Native anywhere in the U.S?
Native Range: Native to a large area of Eurasia and northern Africa. European countries where considered native include Denmark, Finland, Ireland, Norway, Sweden, United Kingdom, Austria, Belgium, Czechoslovakia, Germany, Hungary, Netherlands, Poland, Switzerland, Belarus, Estonia, Latvia, Lithuania, Moldova, Russian Federation (European part), Ukraine (incl. Krym), Albania, Bulgaria, Greece, Italy, Romania, Yugoslavia, France, Portugal, and Spain. Asian countries where native include Iran, Iraq, Lebanon, Syria, Turkey, Armenia, Azerbaijan, Georgia, Russian Federation (Ciscaucasia, Dagestan, Western Siberia), Turkmenistan, China (sw Sichuan, nw Yunnan), northern India, Nepal, and Pakistan. Northern African countries where native include Algeria, Morocco, and Tunisia (USDA ARS 2005).

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Screening Questions

S-1. Established outside cultivation as a non-native? YES
Comments: This species is a non-native that is established outside of cultivation (Kartesz 1999).

S-2. Present in conservation areas or other native species habitat? Yes
Comments: Invaded habitats include open riparian areas (including river banks, pond shores, and lake shores), forested riparian areas, woodlands and forests, grasslands and open disturbed areas (including meadows, fields, pastures, waste areas, parks, and gardens), partially open upland habitats (including forest edges, old fields, fencerows, roadsides, and railroad right-of-ways), marshes and wet meadows, wet thickets (e.g. alder thickets), swamp forests (both conifers and hardwoods), bogs, cliffs, and dunes (Abrams 1951, Muenscher 1955, Hitchcock et al. 1959, Peck 1961, Strausbaugh and Core 1978, Cronquist et al. 1984, Pegtel 1985, Great Plains Flora Association 1986, Kartesz 1988, Gleason and Cronquist 1991, Hickman 1993, Cooperrider 1995, Voss 1996, Rhoads and Block 2000, Mehrhoff et al. 2003, Welsh et al. 2003, Hilty 2006, Tenaglia 2006, Wisconsin State Herbarium 2006).

Subrank I - Ecological Impact: Low

1. Impact on Ecosystem Processes and System-wide Parameters:Low significance/Insignificant
Comments: This species was naturalized in the US by at least 1860 (Wisconsin State Herbarium 2006). Despite being present for over 140 years, no reports of impacts on ecosystem processes or system-wide parameters were found. However, it can become very abundant where established (Samodien et al. 1999) and has been found growing in streams (Wisconsin State Herbarium 2006), so there is the potential for colonies to impede water flow in some areas.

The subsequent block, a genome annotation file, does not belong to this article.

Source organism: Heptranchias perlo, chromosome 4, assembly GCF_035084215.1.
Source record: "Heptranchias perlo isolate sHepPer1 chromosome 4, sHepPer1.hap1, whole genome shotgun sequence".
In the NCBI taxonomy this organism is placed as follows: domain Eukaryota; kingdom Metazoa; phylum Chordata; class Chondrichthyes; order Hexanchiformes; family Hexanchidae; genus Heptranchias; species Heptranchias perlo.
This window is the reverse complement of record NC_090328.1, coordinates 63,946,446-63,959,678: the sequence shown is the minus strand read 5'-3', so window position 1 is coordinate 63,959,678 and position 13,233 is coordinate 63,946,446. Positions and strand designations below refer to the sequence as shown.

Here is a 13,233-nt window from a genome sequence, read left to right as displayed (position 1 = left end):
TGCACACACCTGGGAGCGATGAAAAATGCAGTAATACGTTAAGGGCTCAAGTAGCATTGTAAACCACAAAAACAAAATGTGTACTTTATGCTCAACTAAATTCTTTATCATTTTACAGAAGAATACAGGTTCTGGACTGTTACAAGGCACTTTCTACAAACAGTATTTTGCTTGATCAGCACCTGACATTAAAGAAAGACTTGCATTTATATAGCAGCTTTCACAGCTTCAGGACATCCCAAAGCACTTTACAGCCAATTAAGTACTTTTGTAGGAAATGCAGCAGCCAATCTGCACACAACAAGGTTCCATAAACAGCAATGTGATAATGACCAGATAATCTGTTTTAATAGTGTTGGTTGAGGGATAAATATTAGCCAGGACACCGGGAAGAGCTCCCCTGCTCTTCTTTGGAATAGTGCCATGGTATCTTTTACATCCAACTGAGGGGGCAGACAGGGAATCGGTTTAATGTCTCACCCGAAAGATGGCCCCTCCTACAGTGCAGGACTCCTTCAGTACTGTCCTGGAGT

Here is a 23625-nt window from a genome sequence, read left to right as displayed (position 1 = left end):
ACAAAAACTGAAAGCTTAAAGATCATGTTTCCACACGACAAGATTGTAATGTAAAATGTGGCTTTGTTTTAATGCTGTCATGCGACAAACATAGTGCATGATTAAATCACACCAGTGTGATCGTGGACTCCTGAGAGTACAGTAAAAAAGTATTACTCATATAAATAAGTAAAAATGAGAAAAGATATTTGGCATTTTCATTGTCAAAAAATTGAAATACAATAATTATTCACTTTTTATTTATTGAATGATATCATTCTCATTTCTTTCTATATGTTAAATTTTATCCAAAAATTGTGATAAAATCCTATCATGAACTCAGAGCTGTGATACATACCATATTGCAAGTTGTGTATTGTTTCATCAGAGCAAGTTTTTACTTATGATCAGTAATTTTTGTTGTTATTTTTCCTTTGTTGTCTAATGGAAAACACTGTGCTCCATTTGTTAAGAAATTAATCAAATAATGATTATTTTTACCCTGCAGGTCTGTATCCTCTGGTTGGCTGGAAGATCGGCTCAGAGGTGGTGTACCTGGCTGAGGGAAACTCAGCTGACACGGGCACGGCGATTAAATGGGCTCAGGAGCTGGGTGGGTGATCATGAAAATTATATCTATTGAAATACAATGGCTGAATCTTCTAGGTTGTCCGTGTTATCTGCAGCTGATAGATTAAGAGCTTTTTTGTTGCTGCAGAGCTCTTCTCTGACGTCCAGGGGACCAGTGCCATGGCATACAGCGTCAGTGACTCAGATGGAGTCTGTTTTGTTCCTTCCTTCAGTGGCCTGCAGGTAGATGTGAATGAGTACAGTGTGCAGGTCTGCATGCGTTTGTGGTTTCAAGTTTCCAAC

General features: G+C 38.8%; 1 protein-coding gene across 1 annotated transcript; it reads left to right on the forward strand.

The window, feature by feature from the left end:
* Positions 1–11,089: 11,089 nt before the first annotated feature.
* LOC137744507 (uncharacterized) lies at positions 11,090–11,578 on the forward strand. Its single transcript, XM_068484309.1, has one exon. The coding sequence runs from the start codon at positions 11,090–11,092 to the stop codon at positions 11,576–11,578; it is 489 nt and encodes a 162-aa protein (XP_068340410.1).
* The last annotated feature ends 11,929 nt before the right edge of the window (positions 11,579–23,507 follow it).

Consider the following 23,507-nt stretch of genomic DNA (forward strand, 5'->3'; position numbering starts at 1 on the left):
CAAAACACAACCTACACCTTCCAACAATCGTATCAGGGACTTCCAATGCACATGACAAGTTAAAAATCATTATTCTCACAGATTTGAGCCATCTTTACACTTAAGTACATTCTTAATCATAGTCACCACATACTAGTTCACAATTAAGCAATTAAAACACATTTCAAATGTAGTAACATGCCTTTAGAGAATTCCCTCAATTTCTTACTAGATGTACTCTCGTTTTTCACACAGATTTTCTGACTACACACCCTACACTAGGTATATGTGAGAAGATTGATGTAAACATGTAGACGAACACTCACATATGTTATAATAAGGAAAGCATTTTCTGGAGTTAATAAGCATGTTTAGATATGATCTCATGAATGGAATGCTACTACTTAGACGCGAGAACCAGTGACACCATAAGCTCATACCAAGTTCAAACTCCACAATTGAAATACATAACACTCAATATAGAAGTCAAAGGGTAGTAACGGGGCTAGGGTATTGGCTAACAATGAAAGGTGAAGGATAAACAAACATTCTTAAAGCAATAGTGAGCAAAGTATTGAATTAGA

2. Impact on Ecological Community Structure:Medium/Low significance
Comments: A vine which can climb up and over adjacent herbs and shrubs, sometimes reducing their abundance (Samodien et al. 1999, Mehrhoff et al. 2003). In some areas, this may replace the existing layer with a layer of S. dulcamara vines. However, it also often grows prostrate along the ground, in which case its impacts on community structure are less significant (Buchholtz et al. 1960, Hilty 2006).

3. Impact on Ecological Community Composition:Low significance
Comments: A vine which can climb up and over adjacent herbs and shrubs, sometimes reducing their abundance (Samodien et al. 1999, Mehrhoff et al. 2003).

4. Impact on Individual Native Plant or Animal Species:Insignificant
Comments: No mention of disproportionate impacts on particular native species found in the literature; assumption is that any impacts are not significant.

5. Conservation Significance of the Communities and Native Species Threatened:Moderate significance
Comments: In at least Michigan and Wisconsin, appears to occasionally invade relatively intact upland and wetland forests (Voss 1996, Wisconsin State Herbarium 2006). However, in general, the plant prefers disturbed areas, and most populations are found there (Hilty 2006).

Subrank II. Current Distribution and Abundance: Medium

6. Current Range Size in Nation:High significance
Comments: Established throughout most of the United States, with the exception of only South Carolina, Mississippi, Arkansas, Louisiana, Texas, and Arizona (Kartesz 1999). Most densely established in the northeast (both New England and mid-Atlantic), Great Lakes, and northwestern states; establishment is sparse and scattered in the southeast, Great Plains, and southwest states (NRCS 2006).

7. Proportion of Current Range Where the Species is Negatively Impacting Biodiversity:Low significance
Comments: Appears to be most problematic in Michigan and Wisconsin, where it has established substantially in relatively natural habitats (forests, swamps, bogs, etc.) (Voss 1996, Wisconsin State Herbarium 2006, Swearingen 2006). In New England, the mid-Atlantic, and the northwest, the species' local abundance is also high and there appears to be some limited establishment in relatively natural areas (Hitchcock et al. 1959, Peck 1961, Hickman 1993, Mehrhoff et al. 2003, Rhoads and Block 2000, Swearingen 2006). In the southeast, Great Plains, and southwest, establishment is more scattered and impacts appear minimal.

8. Proportion of Nation's Biogeographic Units Invaded:High significance
Comments: Approximately 35-40 ecoregions are invaded, based on visual comparison of the generalized range and ecoregions map (The Nature Conservancy 2001).

9. Diversity of Habitats or Ecological Systems Invaded in Nation:High significance